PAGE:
Author's Notes: This is what I wrote for the Christmas fic exchange on Watson's Woes. The result was that I got to spend a day with Doctor Watson just being a metropolitan doctor on his route. There is no conflict to resolve or case to solve, just a middle aged man going about his business. I hope you all find it as enjoyable as I did.
7. I wish for (1): something highlighting Watson as a doctor
I do NOT wish for: slash or a Watson or Holmes already dead or dying
Anything else you think might be useful to your secret Santa? interaction between W and H a must, even if it is a memory.
So thanks for joining me...let the journey begin...
He opened his eyes after killing the jangling alarm; the room lit by the dawn, was a very familiar sight after all these years.
The bureau was the same scratched relic that he had bought when he moved in with his new flatmate all those years ago. He left it here for the time he moved out to be with his beloved Mary, but like a trusty friend, it received his clothes when he came back as if he had never left. The washstand and its porcelain implements waited as they had for many years patiently for his ministrations. His eyes found the portrait of his dear Mary on the night stand, he gave his finger tips a gentle kiss and touched the frame as he had every morning since he could no longer touch her lips.
His bare feet touched the cold floor, questing for the slippers, and he stretched out all the aching muscles, made the usual groaning noises and yawns, the morning sun breaking through the high round window above bringing out the silver overtaking his ever increasingly sparse hair.
He was getting to be an old man now, gone was the browned limping young man with the haunted eyes, and in his place was this greying chap firmly entrenched in the middle years. It was not as much of a burden to him as it was to his flatmate, who fought the inevitable slowdown with vehemence and a grudge against time and providence.
He had rounds to make, people relying on him, which made all the difference to his sense of well-being.
He drug his old carcass out of the warm blankets and with an idle scratch began the process of getting this worn body ready for the day.
Later, showered and shaved and dressed in a wool travel suit, stifling a bad case of yawns, he took the first scalding black cup straight with a wince as he scanned the paper, Mrs. Hudson always was the first up, he wasn't sure how the elder lady could still accomplish this in her later years, but he learned to leave the small miracles along and leave the curiosity to his flatmate. He spread the butter on his toast points, glowering at the sensationalistic headlines about what the reporter insinuated was Scotland Yard negligence.
He could hear his old friend Lestrade grumbling in his head. It's the press, John, you gotta live with them, cause you can't legally shoot them, at least I haven't figured out how!
He folded the paper and left it for his partner who was not due to stir for a couple hours yet, he had heard the man bustling about like a nocturnal herd of irritated Pamplona bulls earlier in the dark hours that morning.
He made a quick brush of his teeth and lifted the medical bag he had packed the night before, as he placed the bowler on his thinning hair, and grabbed a sturdy cane to descend to the street door.
With a hiss at the brisk early morning air knotting up his shoulder and leg, he stepped to the curb and flagged his first cab of the day.
On the way, he pulled a notepad out of his inner coat pocket and checked the list of names. This was Thursday, the day he reserved for his charity cases, the day he did what he felt was his true work. The address he gave the cabby was in Bethnal Green, deep in the East End, he had little fear of the run down area, but the cabby gave him an odd look as they started.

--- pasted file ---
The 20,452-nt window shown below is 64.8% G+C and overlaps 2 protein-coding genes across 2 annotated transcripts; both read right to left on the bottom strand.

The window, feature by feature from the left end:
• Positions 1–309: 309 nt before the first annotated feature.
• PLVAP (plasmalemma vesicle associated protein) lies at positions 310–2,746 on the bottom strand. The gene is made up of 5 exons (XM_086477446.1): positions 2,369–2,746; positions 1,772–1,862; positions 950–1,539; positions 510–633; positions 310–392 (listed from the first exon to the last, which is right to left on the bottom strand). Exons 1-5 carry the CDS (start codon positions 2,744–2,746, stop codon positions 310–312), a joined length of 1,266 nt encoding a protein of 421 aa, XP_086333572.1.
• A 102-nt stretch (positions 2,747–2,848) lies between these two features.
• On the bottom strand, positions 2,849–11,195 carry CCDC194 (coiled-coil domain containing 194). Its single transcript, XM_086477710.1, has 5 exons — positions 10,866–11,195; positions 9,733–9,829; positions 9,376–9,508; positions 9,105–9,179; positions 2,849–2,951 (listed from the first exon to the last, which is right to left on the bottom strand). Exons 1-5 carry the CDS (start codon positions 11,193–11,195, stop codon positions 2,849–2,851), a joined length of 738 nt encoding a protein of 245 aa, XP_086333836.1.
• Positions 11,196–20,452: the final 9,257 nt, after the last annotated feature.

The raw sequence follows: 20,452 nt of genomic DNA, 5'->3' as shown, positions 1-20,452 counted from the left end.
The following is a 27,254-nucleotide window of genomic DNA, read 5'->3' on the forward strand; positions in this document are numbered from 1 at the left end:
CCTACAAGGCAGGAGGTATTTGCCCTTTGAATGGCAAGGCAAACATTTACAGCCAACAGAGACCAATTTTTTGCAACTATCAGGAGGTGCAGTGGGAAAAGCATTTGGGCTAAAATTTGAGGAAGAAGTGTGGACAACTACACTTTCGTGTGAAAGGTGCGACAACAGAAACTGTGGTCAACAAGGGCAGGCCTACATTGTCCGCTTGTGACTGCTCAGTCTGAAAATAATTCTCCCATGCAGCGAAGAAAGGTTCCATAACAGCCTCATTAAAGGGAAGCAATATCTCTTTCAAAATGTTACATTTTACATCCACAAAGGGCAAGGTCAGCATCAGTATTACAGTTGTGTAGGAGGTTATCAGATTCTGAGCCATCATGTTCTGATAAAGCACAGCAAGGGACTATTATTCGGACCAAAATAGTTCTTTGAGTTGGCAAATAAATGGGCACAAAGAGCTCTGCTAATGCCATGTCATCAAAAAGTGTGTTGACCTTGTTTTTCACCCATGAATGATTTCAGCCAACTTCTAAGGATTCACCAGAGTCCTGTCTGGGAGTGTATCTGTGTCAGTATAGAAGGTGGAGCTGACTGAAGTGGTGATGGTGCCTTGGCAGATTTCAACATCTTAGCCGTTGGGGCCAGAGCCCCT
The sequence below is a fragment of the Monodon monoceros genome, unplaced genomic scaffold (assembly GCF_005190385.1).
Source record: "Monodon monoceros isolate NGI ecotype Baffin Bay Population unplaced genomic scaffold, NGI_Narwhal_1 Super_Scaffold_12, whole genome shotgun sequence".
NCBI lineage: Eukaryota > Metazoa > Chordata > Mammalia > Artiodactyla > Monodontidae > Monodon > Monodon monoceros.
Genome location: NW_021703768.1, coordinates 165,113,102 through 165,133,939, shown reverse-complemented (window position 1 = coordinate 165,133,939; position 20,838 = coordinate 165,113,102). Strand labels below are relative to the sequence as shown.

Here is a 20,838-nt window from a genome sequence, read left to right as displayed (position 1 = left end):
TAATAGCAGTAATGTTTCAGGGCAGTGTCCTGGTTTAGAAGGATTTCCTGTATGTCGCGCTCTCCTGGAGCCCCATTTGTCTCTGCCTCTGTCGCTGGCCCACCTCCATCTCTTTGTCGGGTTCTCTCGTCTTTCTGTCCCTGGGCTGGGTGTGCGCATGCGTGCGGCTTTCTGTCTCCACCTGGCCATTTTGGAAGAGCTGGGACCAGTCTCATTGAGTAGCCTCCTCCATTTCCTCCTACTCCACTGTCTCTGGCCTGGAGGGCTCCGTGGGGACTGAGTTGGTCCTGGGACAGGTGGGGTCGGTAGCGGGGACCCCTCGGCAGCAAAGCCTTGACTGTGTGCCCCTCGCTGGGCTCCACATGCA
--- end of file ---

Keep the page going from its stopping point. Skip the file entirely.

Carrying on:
The "Green" was a strange mixture of beauty and melancholy to Watson, he knew it more on smell than sight, there was a free clinic down this way that he visited, he met his next client there when she was pregnant with the little boy he was now visiting to treat for a broken arm.
She was watching for him on the porch of the ramshackle tenant where she and her small family eked out their existence.
Her sweet, unadorned, but pretty face lit up as she saw him exit the cab and pay the driver.
"Hello, Doctor, you made it," she called with a sigh of relief. Her little tow headed girl was clinging to her shabby skirts staring at him with curious eyes even though he had been there at least a dozen times in the last few months.
"I said I was coming, you must learn to take me at my word, Charlotte," he replied as he climbed the stairs careful to miss that loose board which almost took him down the last time through.
She took his chiding with grace as the little girl planted her thumb in her little mouth.
"Now, Sarah, sweetheart, we had a talk about sucking your thumb and how that effects your teeth," Watson said with a wink for the little girl, her thumb came back out with a small pop.
He patted her head as he passed following her mum into the ramshackle front room.
Her son was trying to act innocent about something, when Watson entered. He saw the shells of various nuts on the untreated timber floors, so he had a hunch.
"Bobby, bring your cast over so the Doc can have a look atcha," she called.
He came forward a bit bashfully and offered the little plaster forearm.
Watson studied it a little bit, raised one eyebrow when he saw the cracks in the underside.
"You've been doing some hammering?" he murmured just low enough for the boy to hear.
"Jes sum nutz, Doc, dint hut nuthin," he replied without meeting his eyes.
He called to the mother, "I'll need to cut this one off and check the break, hold him still?"
He held the cast down and pulled out the saw. Bobby's eyes got big and round, he had a fear of blades for some reason, Watson had never asked, but he had stitched the little boy up once before, it was just one of the sad events you witnessed when you work with the poor.
"Hold real still, Bobby, and I'll give you some candy after, deal?"
Bobby's eyes were showing white but he nodded as Watson began the careful process of removing the cast, the little boy fought not to jerk away, and finally his little arm came free, Watson saw the scratch marks on the skin that made him smile.